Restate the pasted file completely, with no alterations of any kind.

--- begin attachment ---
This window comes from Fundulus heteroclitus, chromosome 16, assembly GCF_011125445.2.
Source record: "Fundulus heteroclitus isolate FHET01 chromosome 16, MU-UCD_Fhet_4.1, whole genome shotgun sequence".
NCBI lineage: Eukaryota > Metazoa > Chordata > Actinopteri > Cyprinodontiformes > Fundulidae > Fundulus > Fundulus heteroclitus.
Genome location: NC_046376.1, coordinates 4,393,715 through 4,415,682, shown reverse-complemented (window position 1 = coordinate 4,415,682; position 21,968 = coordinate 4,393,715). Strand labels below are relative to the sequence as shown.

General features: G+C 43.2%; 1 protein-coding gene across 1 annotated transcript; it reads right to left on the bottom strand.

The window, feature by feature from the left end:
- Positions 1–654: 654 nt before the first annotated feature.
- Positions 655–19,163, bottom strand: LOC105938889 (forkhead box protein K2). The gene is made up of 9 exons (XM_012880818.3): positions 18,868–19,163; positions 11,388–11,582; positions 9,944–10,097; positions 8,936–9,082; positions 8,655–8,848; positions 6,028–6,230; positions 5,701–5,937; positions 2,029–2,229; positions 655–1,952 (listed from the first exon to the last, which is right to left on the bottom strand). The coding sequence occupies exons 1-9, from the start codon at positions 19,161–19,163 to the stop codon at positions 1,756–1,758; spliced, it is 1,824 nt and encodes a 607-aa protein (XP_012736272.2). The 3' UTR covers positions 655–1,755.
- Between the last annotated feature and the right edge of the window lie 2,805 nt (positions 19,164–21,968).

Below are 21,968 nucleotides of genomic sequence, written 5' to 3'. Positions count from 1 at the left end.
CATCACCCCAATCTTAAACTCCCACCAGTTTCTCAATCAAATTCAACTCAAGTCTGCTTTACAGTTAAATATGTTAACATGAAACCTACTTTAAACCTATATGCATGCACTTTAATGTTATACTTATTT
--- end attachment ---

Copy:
This window comes from Fundulus heteroclitus, chromosome 16, assembly GCF_011125445.2.
Source record: "Fundulus heteroclitus isolate FHET01 chromosome 16, MU-UCD_Fhet_4.1, whole genome shotgun sequence".
NCBI lineage: Eukaryota > Metazoa > Chordata > Actinopteri > Cyprinodontiformes > Fundulidae > Fundulus > Fundulus heteroclitus.
Genome location: NC_046376.1, coordinates 4,393,715 through 4,415,682, shown reverse-complemented (window position 1 = coordinate 4,415,682; position 21,968 = coordinate 4,393,715). Strand labels below are relative to the sequence as shown.

General features: G+C 43.2%; 1 protein-coding gene across 1 annotated transcript; it reads right to left on the bottom strand.

The window, feature by feature from the left end:
- Positions 1–654: 654 nt before the first annotated feature.
- Positions 655–19,163, bottom strand: LOC105938889 (forkhead box protein K2). The gene is made up of 9 exons (XM_012880818.3): positions 18,868–19,163; positions 11,388–11,582; positions 9,944–10,097; positions 8,936–9,082; positions 8,655–8,848; positions 6,028–6,230; positions 5,701–5,937; positions 2,029–2,229; positions 655–1,952 (listed from the first exon to the last, which is right to left on the bottom strand). The coding sequence occupies exons 1-9, from the start codon at positions 19,161–19,163 to the stop codon at positions 1,756–1,758; spliced, it is 1,824 nt and encodes a 607-aa protein (XP_012736272.2). The 3' UTR covers positions 655–1,755.
- Between the last annotated feature and the right edge of the window lie 2,805 nt (positions 19,164–21,968).

Below are 21,968 nucleotides of genomic sequence, written 5' to 3'. Positions count from 1 at the left end.
CATCACCCCAATCTTAAACTCCCACCAGTTTCTCAATCAAATTCAACTCAAGTCTGCTTTACAGTTAAATATGTTAACATGAAACCTACTTTAAACCTATATGCATGCACTTTAATGTTATACTTATTT